Figure 9. Redirection to “wvpznpgahbtoobu.usa.cc”
Analyzing the SSL/TLS traffic intercepted during the dynamic analysis session shows multiple connections to the ip address 126.96.36.199, a dedicated server hosted by OVH SAS. The SSL certificate has been released by the “cPanel, Inc“ CA and is valid since 16th August 2018; this encryption certificate is likely related to the previously discussed HTTP 301 redirection due to the common name “CN=wvpznpgahbtoobu.usa.cc” found in the Issuer field.
Figure 10. SSL Certificate details “wvpznpgahbtoobu.usa.cc”
Another SSL/TLS connections recorded shows traffic related to the “xtyenvunqaxqzrm.usa.cc” domain directed to the same 188.8.131.52 ip address:
Figure 11. SSL Certificate details “xtyenvunqaxqzrm.usa.cc”
OSINT investigations gathered evidence of past abuses of the “xtyenvunqaxqzrm.usa.cc” for malicious purposes, for instance an urlquery report dated back on 23rd August 2018 shows a phishing portal previously reachable at “https://xtyenvunqaxqzrm .usa.cc/maesklines/Maerskline/maer.php” contained a login page of a fake “Maersk” holding’s shipping portal, multinational company operating in the logistics sector, one of the world’s largest container shipping company.
Figure 12. Phishing page previously hosted on xtyenvunqaxqzrm.usa.cc
The elements found in the dynamic execution report indicates a compatibility between the OSINT information about the “xtyenvunqaxqzrm.usa.cc” domain and the attachment itself: one of the dropped file recorded during the automated analysis section is named “login.html” and it has been classified as phishing template on the VT platform (hash 4cd270fd943448d595bfd6b0b638ad10).
Figure 13. login.html page dropped during the execution
The evidence collected during the joint analysis with the Fincantieri’s security team suggests some, still unspecified, targeted threat is likely trying to establish a foothold at least into the Italian naval industry. At this time is not possible to confirm the two waves of attack have been planned and executed by the same threat actor of the “MartyMcFly” campaign, many differences such as the distinct type of payload are relevant. However, at the same time, common elements impose to not discard the possibility of this relationship, for example, the following indicators are likely suggesting correlations:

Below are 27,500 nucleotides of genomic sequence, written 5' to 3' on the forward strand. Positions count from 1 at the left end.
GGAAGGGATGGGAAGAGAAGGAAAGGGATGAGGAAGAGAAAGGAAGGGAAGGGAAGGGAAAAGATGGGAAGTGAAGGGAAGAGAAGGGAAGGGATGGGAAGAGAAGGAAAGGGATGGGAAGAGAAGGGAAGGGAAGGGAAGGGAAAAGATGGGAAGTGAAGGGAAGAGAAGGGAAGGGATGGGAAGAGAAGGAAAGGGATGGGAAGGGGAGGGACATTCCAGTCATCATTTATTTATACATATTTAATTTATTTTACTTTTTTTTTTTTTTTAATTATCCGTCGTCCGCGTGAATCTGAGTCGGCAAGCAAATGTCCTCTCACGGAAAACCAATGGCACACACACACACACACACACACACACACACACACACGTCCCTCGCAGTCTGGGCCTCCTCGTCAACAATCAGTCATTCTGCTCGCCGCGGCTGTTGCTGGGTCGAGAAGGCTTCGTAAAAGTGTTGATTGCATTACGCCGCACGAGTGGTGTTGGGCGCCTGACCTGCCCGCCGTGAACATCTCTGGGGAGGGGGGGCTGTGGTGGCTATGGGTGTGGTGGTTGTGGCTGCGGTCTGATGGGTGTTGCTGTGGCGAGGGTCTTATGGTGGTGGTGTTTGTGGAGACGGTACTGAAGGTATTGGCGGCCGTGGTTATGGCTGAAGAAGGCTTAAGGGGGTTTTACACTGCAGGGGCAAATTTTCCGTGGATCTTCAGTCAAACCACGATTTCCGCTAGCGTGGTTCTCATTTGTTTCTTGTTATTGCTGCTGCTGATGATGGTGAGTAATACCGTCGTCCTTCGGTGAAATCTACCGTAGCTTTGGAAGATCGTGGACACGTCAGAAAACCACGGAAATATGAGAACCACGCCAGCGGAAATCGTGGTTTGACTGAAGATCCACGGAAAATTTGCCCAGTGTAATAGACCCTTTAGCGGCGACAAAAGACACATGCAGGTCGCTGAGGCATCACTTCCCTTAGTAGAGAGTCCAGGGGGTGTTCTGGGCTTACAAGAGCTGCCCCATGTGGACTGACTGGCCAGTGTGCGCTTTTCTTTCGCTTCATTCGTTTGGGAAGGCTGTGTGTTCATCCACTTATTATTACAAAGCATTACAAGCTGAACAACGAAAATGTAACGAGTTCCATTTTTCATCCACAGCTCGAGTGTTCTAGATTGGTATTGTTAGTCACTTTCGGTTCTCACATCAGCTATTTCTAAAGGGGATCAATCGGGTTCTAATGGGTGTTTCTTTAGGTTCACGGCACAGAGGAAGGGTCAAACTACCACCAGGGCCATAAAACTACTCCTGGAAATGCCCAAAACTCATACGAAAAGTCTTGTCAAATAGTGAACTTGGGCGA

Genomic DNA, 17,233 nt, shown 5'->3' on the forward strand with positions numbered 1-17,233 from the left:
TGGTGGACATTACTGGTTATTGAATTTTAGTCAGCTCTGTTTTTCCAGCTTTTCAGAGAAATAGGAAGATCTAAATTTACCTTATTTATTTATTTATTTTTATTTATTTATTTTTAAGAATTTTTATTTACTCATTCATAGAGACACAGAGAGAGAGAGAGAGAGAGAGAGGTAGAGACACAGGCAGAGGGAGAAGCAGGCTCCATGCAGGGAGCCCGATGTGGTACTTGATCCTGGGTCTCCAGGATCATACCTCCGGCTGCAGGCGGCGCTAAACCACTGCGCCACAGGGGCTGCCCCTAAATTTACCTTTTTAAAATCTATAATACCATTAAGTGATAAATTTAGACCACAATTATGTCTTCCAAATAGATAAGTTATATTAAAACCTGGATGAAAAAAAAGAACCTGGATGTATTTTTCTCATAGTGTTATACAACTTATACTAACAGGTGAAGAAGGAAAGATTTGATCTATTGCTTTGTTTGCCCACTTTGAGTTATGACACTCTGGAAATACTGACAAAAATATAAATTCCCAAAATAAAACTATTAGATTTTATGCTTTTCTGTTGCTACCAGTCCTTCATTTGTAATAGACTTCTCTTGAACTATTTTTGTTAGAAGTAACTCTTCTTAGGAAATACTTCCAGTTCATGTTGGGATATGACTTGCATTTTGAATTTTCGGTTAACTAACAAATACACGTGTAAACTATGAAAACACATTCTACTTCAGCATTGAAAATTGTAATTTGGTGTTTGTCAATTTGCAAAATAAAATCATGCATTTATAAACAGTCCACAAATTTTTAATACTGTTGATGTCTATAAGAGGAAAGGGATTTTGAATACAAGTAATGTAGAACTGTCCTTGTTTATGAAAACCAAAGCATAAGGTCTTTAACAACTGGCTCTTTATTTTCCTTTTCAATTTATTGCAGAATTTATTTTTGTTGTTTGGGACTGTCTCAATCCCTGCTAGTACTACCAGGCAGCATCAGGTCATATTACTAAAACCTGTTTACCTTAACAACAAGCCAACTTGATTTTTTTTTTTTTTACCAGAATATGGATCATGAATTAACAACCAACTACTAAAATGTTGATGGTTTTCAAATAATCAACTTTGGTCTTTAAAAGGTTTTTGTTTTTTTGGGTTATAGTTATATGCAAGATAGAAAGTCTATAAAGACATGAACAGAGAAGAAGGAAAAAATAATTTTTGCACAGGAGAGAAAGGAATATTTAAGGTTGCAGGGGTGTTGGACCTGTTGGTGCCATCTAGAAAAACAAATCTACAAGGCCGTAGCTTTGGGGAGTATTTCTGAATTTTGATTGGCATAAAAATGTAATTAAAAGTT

- impersonification of the service provider and satellite companies of the naval industry sector.
- usage of domain names carefully selected to appear similar to legit names of known companies.
- usage of professional sounding emails containing reference and documents carefully aligned with impersonification context.
- possible usage of “Microsoft Word 2013”
Having said that we would like to thanks colleagues of Fincantieri’s security team for sharing data about these attacks, helping us in the investigation of this threat.
Further details including IoC are available in the report published by Yoroi.
About the author: Marco Ramilli, Founder of Yoroi
I am a computer security scientist with an intensive hacking background. I do have a MD in computer engineering and a PhD on computer security from University of Bologna. During my PhD program I worked for US Government (@ National Institute of Standards and Technology, Security Division) where I did intensive researches in Malware evasion techniques and penetration testing of electronic voting systems.
I do have experience on security testing since I have been performing penetration testing on several US electronic voting systems. I’ve also been encharged of testing uVote voting system from the Italian Minister of homeland security. I met Palantir Technologies where I was introduced to the Intelligence Ecosystem. I decided to amplify my cyber security experiences by diving into SCADA security issues with some of the most biggest industrial aglomerates in Italy. I finally decided to found Yoroi: an innovative Managed Cyber Security Service Provider developing some of the most amazing cyber security defence center I’ve ever experienced ! Now I technically lead Yoroi defending our customers strongly believing in: Defence Belongs To Humans